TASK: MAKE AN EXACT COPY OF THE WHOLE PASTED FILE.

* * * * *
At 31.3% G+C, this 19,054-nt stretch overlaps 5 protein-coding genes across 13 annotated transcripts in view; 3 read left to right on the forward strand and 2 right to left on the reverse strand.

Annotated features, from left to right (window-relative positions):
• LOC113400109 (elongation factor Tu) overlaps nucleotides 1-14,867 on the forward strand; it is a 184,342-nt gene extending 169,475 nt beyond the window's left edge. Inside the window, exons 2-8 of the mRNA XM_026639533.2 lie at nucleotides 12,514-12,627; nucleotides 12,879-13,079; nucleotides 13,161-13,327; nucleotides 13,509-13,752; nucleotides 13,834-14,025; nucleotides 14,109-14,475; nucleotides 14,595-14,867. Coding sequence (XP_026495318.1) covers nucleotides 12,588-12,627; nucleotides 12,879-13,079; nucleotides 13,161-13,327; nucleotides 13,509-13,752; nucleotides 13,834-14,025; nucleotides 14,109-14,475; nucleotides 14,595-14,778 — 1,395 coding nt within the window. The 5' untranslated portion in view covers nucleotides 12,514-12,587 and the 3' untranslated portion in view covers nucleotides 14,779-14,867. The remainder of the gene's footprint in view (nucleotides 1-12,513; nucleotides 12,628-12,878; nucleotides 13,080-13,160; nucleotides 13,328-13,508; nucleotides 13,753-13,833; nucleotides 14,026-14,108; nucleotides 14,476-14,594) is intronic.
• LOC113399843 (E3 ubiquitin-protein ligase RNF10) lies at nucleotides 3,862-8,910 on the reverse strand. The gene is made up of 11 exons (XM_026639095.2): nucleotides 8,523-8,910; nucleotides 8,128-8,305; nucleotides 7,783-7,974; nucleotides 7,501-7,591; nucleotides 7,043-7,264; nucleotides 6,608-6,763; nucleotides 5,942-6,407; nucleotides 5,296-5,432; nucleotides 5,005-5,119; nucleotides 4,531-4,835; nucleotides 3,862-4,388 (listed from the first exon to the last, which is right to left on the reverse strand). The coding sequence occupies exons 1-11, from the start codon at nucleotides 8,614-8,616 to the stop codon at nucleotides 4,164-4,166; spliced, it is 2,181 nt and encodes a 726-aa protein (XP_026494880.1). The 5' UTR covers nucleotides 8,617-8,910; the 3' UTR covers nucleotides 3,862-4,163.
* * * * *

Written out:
At 31.3% G+C, this 19,054-nt stretch overlaps 5 protein-coding genes across 13 annotated transcripts in view; 3 read left to right on the forward strand and 2 right to left on the reverse strand.

Annotated features, from left to right (window-relative positions):
• LOC113400109 (elongation factor Tu) overlaps nucleotides 1-14,867 on the forward strand; it is a 184,342-nt gene extending 169,475 nt beyond the window's left edge. Inside the window, exons 2-8 of the mRNA XM_026639533.2 lie at nucleotides 12,514-12,627; nucleotides 12,879-13,079; nucleotides 13,161-13,327; nucleotides 13,509-13,752; nucleotides 13,834-14,025; nucleotides 14,109-14,475; nucleotides 14,595-14,867. Coding sequence (XP_026495318.1) covers nucleotides 12,588-12,627; nucleotides 12,879-13,079; nucleotides 13,161-13,327; nucleotides 13,509-13,752; nucleotides 13,834-14,025; nucleotides 14,109-14,475; nucleotides 14,595-14,778 — 1,395 coding nt within the window. The 5' untranslated portion in view covers nucleotides 12,514-12,587 and the 3' untranslated portion in view covers nucleotides 14,779-14,867. The remainder of the gene's footprint in view (nucleotides 1-12,513; nucleotides 12,628-12,878; nucleotides 13,080-13,160; nucleotides 13,328-13,508; nucleotides 13,753-13,833; nucleotides 14,026-14,108; nucleotides 14,476-14,594) is intronic.
• LOC113399843 (E3 ubiquitin-protein ligase RNF10) lies at nucleotides 3,862-8,910 on the reverse strand. The gene is made up of 11 exons (XM_026639095.2): nucleotides 8,523-8,910; nucleotides 8,128-8,305; nucleotides 7,783-7,974; nucleotides 7,501-7,591; nucleotides 7,043-7,264; nucleotides 6,608-6,763; nucleotides 5,942-6,407; nucleotides 5,296-5,432; nucleotides 5,005-5,119; nucleotides 4,531-4,835; nucleotides 3,862-4,388 (listed from the first exon to the last, which is right to left on the reverse strand). The coding sequence occupies exons 1-11, from the start codon at nucleotides 8,614-8,616 to the stop codon at nucleotides 4,164-4,166; spliced, it is 2,181 nt and encodes a 726-aa protein (XP_026494880.1). The 5' UTR covers nucleotides 8,617-8,910; the 3' UTR covers nucleotides 3,862-4,163.